Per usual, the hand work throws WALTER off his game. It also irritates him in a way it hasn’t since facing Starr in London. He actively uses the hand to attack Darby further, using his own pain to fuel further punishment. His selling both of the physical pain and the mental frustration is great, probably his best selling work of the year that I’ve seen. In the end WALTER seems to have this in the bag as he reverses one of Darby’s springboard sentons into a sleeper hold, a tried and true move that has ended so many previous matches for the big man. But WALTER wants more. He’s pissed off and he wants blood. He turns Darby onto his knees and clubs away at the man’s chest with his injured hand over and over again. He wants to prove a point and in the process loses the match for himself. When he tries to return to the sleeper, Darby rolls over on top of him with the textbook reversal, a move WALTER should be able to escape without blinking an eye, but he’s so focused on teaching this kid a lesson that his shoulders are pinned down for the three count.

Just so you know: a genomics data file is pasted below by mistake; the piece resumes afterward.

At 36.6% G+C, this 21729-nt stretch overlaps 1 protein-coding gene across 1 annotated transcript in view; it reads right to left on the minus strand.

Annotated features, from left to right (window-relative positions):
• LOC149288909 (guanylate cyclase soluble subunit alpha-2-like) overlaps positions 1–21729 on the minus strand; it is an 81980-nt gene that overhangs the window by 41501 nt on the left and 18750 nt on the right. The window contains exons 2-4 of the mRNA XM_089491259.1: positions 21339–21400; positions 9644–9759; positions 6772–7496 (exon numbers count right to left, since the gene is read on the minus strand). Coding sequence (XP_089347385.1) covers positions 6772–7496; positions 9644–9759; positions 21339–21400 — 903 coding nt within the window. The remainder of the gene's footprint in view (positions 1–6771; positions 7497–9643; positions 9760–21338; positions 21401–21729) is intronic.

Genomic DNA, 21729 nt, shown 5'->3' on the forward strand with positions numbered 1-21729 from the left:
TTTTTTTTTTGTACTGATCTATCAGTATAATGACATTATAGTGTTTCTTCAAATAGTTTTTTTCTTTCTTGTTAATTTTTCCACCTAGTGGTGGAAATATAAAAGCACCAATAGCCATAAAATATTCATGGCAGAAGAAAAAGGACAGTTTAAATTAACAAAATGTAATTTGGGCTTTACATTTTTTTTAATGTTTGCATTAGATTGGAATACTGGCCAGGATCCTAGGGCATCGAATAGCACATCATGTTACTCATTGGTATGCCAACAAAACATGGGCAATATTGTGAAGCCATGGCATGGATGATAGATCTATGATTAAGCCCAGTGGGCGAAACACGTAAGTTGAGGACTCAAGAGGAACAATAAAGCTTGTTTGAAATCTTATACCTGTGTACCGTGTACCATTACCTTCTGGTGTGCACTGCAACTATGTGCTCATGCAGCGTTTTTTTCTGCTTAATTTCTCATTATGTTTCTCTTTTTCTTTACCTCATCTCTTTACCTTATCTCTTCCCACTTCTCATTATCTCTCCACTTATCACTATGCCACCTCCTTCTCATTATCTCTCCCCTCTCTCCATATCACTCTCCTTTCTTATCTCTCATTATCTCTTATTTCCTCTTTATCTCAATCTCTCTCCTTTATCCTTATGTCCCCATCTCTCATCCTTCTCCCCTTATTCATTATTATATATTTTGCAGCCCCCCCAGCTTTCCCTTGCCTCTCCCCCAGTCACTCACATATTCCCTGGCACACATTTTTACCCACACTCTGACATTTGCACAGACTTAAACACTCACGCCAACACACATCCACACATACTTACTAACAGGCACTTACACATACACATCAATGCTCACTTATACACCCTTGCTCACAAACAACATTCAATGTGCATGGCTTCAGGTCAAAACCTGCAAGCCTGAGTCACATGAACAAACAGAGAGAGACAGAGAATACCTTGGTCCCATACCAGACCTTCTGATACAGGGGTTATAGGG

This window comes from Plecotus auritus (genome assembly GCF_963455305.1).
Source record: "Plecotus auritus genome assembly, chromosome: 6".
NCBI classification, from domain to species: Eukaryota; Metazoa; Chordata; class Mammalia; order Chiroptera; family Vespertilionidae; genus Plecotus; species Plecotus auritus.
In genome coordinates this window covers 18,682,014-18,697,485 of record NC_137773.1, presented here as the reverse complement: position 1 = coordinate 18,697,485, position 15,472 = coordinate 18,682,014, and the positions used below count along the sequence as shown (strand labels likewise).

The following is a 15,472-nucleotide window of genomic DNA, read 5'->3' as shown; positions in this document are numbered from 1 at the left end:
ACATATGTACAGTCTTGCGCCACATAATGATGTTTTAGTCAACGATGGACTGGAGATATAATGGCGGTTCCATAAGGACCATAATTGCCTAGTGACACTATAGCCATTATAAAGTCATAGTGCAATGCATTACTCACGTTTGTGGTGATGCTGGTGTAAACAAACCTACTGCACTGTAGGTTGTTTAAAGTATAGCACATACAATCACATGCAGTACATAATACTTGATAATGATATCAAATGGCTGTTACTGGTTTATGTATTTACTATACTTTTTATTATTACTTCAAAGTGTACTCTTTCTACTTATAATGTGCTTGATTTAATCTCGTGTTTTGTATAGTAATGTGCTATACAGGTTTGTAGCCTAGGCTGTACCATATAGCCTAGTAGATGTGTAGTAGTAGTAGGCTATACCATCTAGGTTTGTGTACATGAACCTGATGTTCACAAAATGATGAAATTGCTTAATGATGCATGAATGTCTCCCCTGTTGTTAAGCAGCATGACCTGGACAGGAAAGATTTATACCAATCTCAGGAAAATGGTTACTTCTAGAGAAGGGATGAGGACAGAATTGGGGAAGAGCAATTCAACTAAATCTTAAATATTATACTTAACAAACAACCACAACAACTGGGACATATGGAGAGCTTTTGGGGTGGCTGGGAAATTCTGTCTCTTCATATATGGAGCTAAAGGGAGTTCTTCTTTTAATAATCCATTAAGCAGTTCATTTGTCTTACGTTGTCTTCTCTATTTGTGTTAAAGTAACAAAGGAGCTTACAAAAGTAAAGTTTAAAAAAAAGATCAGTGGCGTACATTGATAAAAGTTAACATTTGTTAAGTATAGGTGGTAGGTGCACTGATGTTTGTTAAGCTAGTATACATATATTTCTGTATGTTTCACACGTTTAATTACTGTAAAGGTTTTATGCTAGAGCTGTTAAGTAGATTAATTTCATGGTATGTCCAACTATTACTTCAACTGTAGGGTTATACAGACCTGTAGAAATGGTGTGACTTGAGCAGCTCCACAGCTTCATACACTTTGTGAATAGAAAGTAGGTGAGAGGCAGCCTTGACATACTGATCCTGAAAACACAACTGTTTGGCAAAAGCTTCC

There’s this classic moment in wrestling from 2002, where The Undertaker’s defending the WWE Undisputed Championship against Jeff Hardy in a ladder match. Jeff, who’s less than a year away from getting booted by the company, has no real chance of taking the title from the most established star in the company on some random RAW, but you wouldn’t know that listening to the crowd. The crowd is on fire for this kid and he’s giving them everything he’s got, fighting through Taker’s surliest beatdown and clawing his way up the rungs toward the title. The moment’s immortalized by one of Jim Ross’ career best commentary performances, a string of words that reverberate today in the memories of so many fans across the world.
I don’t love Darby. I never have and I doubt I ever will. But there are moments in this match where I could hear those words rattling around in my head. “Climb the ladder, kid. Make yourself famous.”